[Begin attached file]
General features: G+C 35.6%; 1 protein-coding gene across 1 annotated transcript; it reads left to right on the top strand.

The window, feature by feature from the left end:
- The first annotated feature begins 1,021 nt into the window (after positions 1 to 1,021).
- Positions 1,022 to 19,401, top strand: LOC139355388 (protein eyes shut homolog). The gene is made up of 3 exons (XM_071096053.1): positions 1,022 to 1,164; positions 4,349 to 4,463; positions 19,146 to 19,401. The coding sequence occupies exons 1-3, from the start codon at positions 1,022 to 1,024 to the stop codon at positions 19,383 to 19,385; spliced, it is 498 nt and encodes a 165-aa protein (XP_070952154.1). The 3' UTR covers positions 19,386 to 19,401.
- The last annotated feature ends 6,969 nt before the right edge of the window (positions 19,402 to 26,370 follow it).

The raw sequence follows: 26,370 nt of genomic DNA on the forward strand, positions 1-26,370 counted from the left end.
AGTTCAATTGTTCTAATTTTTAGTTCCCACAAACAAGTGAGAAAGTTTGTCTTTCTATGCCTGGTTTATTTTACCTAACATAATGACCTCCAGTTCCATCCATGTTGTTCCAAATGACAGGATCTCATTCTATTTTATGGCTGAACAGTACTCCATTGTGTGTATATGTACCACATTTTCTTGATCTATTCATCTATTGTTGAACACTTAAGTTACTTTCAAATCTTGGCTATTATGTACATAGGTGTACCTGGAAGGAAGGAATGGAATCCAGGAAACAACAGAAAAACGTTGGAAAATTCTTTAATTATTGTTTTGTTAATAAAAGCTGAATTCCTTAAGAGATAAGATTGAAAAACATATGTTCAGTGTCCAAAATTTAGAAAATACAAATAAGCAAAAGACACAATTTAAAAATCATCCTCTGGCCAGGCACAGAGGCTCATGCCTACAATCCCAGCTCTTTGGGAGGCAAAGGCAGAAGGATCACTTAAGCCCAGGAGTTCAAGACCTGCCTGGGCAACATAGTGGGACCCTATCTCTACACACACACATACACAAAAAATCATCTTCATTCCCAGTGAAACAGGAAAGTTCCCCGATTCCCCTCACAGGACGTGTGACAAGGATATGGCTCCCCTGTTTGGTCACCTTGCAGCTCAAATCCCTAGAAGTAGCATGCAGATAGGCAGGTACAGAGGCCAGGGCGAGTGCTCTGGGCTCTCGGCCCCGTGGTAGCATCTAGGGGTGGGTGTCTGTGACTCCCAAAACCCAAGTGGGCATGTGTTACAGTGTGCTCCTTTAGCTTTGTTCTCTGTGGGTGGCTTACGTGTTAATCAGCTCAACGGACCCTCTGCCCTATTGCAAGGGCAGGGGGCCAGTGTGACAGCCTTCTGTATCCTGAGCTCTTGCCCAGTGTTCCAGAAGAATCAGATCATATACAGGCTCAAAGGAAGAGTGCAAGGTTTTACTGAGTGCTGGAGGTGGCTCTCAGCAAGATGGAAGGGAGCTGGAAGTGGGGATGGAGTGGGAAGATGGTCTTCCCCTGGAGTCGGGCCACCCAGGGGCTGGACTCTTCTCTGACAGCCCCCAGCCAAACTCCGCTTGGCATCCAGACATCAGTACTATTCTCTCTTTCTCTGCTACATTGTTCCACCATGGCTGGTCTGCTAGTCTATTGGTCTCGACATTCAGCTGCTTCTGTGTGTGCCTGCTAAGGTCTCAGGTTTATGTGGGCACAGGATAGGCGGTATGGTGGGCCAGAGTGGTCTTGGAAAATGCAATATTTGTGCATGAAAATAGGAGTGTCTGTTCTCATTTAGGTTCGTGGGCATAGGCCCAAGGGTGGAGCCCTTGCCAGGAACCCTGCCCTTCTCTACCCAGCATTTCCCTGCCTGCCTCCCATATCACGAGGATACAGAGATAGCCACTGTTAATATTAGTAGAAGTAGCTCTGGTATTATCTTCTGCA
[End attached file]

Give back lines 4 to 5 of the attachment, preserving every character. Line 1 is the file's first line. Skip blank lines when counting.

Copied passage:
- Positions 1,022 to 19,401, top strand: LOC139355388 (protein eyes shut homolog). The gene is made up of 3 exons (XM_071096053.1): positions 1,022 to 1,164; positions 4,349 to 4,463; positions 19,146 to 19,401. The coding sequence occupies exons 1-3, from the start codon at positions 1,022 to 1,024 to the stop codon at positions 19,383 to 19,385; spliced, it is 498 nt and encodes a 165-aa protein (XP_070952154.1). The 3' UTR covers positions 19,386 to 19,401.
- The last annotated feature ends 6,969 nt before the right edge of the window (positions 19,402 to 26,370 follow it).